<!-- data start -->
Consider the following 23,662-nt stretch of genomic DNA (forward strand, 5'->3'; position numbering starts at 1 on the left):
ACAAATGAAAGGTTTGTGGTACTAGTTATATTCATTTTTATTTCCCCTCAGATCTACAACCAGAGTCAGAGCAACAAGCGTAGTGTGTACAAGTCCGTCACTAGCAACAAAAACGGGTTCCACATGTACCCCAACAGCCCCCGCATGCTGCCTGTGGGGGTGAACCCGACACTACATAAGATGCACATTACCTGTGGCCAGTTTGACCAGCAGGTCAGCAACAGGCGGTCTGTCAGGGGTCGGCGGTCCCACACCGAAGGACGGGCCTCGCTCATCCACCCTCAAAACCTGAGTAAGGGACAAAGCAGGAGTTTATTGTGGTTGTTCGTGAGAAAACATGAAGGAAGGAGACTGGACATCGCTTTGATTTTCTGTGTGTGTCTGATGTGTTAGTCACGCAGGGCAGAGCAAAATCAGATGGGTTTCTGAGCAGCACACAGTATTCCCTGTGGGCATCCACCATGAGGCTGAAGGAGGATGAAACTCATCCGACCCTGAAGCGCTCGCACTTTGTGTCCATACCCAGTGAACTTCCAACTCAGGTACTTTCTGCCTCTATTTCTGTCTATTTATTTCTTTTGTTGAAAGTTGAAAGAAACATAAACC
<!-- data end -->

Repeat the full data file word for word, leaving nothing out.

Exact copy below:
Consider the following 23,662-nt stretch of genomic DNA (forward strand, 5'->3'; position numbering starts at 1 on the left):
ACAAATGAAAGGTTTGTGGTACTAGTTATATTCATTTTTATTTCCCCTCAGATCTACAACCAGAGTCAGAGCAACAAGCGTAGTGTGTACAAGTCCGTCACTAGCAACAAAAACGGGTTCCACATGTACCCCAACAGCCCCCGCATGCTGCCTGTGGGGGTGAACCCGACACTACATAAGATGCACATTACCTGTGGCCAGTTTGACCAGCAGGTCAGCAACAGGCGGTCTGTCAGGGGTCGGCGGTCCCACACCGAAGGACGGGCCTCGCTCATCCACCCTCAAAACCTGAGTAAGGGACAAAGCAGGAGTTTATTGTGGTTGTTCGTGAGAAAACATGAAGGAAGGAGACTGGACATCGCTTTGATTTTCTGTGTGTGTCTGATGTGTTAGTCACGCAGGGCAGAGCAAAATCAGATGGGTTTCTGAGCAGCACACAGTATTCCCTGTGGGCATCCACCATGAGGCTGAAGGAGGATGAAACTCATCCGACCCTGAAGCGCTCGCACTTTGTGTCCATACCCAGTGAACTTCCAACTCAGGTACTTTCTGCCTCTATTTCTGTCTATTTATTTCTTTTGTTGAAAGTTGAAAGAAACATAAACC